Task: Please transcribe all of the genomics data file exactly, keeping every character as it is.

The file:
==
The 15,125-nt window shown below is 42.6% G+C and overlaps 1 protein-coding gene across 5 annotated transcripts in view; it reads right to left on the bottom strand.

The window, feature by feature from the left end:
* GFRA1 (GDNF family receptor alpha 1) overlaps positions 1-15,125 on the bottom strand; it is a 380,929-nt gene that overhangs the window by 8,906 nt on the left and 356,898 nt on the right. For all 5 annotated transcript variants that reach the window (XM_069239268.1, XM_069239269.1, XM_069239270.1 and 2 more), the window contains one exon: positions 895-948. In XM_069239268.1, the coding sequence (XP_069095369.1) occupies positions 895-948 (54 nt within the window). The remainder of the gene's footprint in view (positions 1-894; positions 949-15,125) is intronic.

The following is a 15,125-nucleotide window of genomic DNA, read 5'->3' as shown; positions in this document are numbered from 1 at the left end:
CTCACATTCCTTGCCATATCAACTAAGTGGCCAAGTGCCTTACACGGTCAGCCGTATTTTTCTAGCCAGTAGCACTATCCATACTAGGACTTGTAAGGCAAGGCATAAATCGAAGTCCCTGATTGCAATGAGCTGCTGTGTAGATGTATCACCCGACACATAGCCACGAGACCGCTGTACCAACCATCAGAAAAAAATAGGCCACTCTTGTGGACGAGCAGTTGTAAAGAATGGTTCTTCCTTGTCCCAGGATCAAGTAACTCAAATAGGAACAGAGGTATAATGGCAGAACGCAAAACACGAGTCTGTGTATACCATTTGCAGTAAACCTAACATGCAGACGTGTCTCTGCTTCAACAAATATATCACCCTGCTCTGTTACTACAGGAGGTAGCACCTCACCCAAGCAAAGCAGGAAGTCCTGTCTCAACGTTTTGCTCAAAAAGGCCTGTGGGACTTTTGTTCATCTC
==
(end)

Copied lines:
The 15,125-nt window shown below is 42.6% G+C and overlaps 1 protein-coding gene across 5 annotated transcripts in view; it reads right to left on the bottom strand.

The window, feature by feature from the left end:
* GFRA1 (GDNF family receptor alpha 1) overlaps positions 1-15,125 on the bottom strand; it is a 380,929-nt gene that overhangs the window by 8,906 nt on the left and 356,898 nt on the right. For all 5 annotated transcript variants that reach the window (XM_069239268.1, XM_069239269.1, XM_069239270.1 and 2 more), the window contains one exon: positions 895-948. In XM_069239268.1, the coding sequence (XP_069095369.1) occupies positions 895-948 (54 nt within the window). The remainder of the gene's footprint in view (positions 1-894; positions 949-15,125) is intronic.

The following is a 15,125-nucleotide window of genomic DNA, read 5'->3' as shown; positions in this document are numbered from 1 at the left end:
CTCACATTCCTTGCCATATCAACTAAGTGGCCAAGTGCCTTACACGGTCAGCCGTATTTTTCTAGCCAGTAGCACTATCCATACTAGGACTTGTAAGGCAAGGCATAAATCGAAGTCCCTGATTGCAATGAGCTGCTGTGTAGATGTATCACCCGACACATAGCCACGAGACCGCTGTACCAACCATCAGAAAAAAATAGGCCACTCTTGTGGACGAGCAGTTGTAAAGAATGGTTCTTCCTTGTCCCAGGATCAAGTAACTCAAATAGGAACAGAGGTATAATGGCAGAACGCAAAACACGAGTCTGTGTATACCATTTGCAGTAAACCTAACATGCAGACGTGTCTCTGCTTCAACAAATATATCACCCTGCTCTGTTACTACAGGAGGTAGCACCTCACCCAAGCAAAGCAGGAAGTCCTGTCTCAACGTTTTGCTCAAAAAGGCCTGTGGGACTTTTGTTCATCTC